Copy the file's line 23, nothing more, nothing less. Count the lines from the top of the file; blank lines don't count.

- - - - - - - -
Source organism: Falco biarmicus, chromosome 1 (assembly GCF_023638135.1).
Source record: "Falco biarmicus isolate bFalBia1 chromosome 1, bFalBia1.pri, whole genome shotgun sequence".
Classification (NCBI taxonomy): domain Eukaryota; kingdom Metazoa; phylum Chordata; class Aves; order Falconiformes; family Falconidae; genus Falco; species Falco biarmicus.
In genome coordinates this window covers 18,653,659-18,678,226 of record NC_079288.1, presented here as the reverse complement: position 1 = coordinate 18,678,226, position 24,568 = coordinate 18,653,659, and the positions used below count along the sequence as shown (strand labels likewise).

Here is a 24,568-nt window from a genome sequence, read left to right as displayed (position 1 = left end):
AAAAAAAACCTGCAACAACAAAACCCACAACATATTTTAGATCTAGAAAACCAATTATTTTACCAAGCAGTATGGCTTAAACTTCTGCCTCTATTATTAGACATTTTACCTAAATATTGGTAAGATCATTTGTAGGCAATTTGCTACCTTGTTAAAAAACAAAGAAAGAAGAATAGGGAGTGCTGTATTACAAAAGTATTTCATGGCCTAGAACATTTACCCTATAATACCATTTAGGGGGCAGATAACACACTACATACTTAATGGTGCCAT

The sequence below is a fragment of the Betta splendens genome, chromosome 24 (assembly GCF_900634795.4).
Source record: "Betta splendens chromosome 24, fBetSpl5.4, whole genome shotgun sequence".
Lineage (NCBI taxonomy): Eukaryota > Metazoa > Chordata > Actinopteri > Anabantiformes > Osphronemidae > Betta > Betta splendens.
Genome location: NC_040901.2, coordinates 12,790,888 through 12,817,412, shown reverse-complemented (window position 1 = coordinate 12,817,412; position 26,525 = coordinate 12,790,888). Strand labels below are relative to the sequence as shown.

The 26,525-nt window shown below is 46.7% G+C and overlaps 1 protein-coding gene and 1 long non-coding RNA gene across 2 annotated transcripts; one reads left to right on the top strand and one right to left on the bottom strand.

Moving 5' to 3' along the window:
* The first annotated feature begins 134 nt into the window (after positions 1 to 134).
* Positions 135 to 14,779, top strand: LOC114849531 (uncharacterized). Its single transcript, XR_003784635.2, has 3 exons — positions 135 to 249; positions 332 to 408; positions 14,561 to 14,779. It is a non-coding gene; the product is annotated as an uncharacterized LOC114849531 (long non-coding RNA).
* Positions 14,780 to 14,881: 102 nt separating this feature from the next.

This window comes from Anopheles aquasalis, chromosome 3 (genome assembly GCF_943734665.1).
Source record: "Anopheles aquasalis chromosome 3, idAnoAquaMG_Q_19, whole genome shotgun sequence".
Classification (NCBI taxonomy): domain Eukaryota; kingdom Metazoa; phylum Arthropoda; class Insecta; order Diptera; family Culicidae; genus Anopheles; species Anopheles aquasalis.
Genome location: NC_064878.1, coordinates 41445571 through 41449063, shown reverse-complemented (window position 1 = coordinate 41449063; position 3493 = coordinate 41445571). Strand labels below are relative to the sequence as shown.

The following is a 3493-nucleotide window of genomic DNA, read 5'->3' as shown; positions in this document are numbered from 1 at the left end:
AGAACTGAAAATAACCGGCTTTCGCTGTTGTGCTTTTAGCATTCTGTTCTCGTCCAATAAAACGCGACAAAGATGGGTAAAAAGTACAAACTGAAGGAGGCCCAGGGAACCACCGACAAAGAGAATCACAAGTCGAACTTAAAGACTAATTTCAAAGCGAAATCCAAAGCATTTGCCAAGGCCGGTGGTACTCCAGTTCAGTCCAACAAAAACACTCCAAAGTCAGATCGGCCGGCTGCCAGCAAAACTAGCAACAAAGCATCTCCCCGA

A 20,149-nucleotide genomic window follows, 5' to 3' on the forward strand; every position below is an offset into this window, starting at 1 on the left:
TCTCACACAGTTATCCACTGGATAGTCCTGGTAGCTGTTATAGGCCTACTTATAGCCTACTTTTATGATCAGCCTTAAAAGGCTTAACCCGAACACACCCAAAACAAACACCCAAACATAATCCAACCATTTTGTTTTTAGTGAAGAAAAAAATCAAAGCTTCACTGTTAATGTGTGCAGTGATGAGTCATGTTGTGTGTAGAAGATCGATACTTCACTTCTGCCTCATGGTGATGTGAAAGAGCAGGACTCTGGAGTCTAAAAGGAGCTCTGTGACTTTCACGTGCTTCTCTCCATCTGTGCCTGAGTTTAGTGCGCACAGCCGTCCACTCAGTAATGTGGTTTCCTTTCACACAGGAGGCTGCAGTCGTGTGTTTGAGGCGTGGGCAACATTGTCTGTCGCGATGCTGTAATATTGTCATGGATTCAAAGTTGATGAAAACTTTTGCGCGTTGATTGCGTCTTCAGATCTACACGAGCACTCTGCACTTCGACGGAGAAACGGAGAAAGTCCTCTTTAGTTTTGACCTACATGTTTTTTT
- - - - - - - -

TCTCACACAGTTATCCACTGGATAGTCCTGGTAGCTGTTATAGGCCTACTTATAGCCTACTTTTATGATCAGCCTTAAAAGGCTTAACCCGAACACACCCAAAACAAACACCCAAACATAATCCAACCATTTTGTTTTTAGTGAAGAAAAAAATCAAAGCTTCACTGTTAATGTGTGCAGTGATGAGTCATGTTGTGTGTAGAAGATCGATACTTCACTTCTGCCTCATGGTGATGTGAAAGAGCAGGACTCTGGAGTCTAAAAGGAGCTCTGTGACTTTCACGTGCTTCTCTCCATCTGTGCCTGAGTTTAGTGCGCACAGCCGTCCACTCAGTAATGTGGTTTCCTTTCACACAGGAGGCTGCAGTCGTGTGTTTGAGGCGTGGGCAACATTGTCTGTCGCGATGCTGTAATATTGTCATGGATTCAAAGTTGATGAAAACTTTTGCGCGTTGATTGCGTCTTCAGATCTACACGAGCACTCTGCACTTCGACGGAGAAACGGAGAAAGTCCTCTTTAGTTTTGACCTACATGTTTTTTT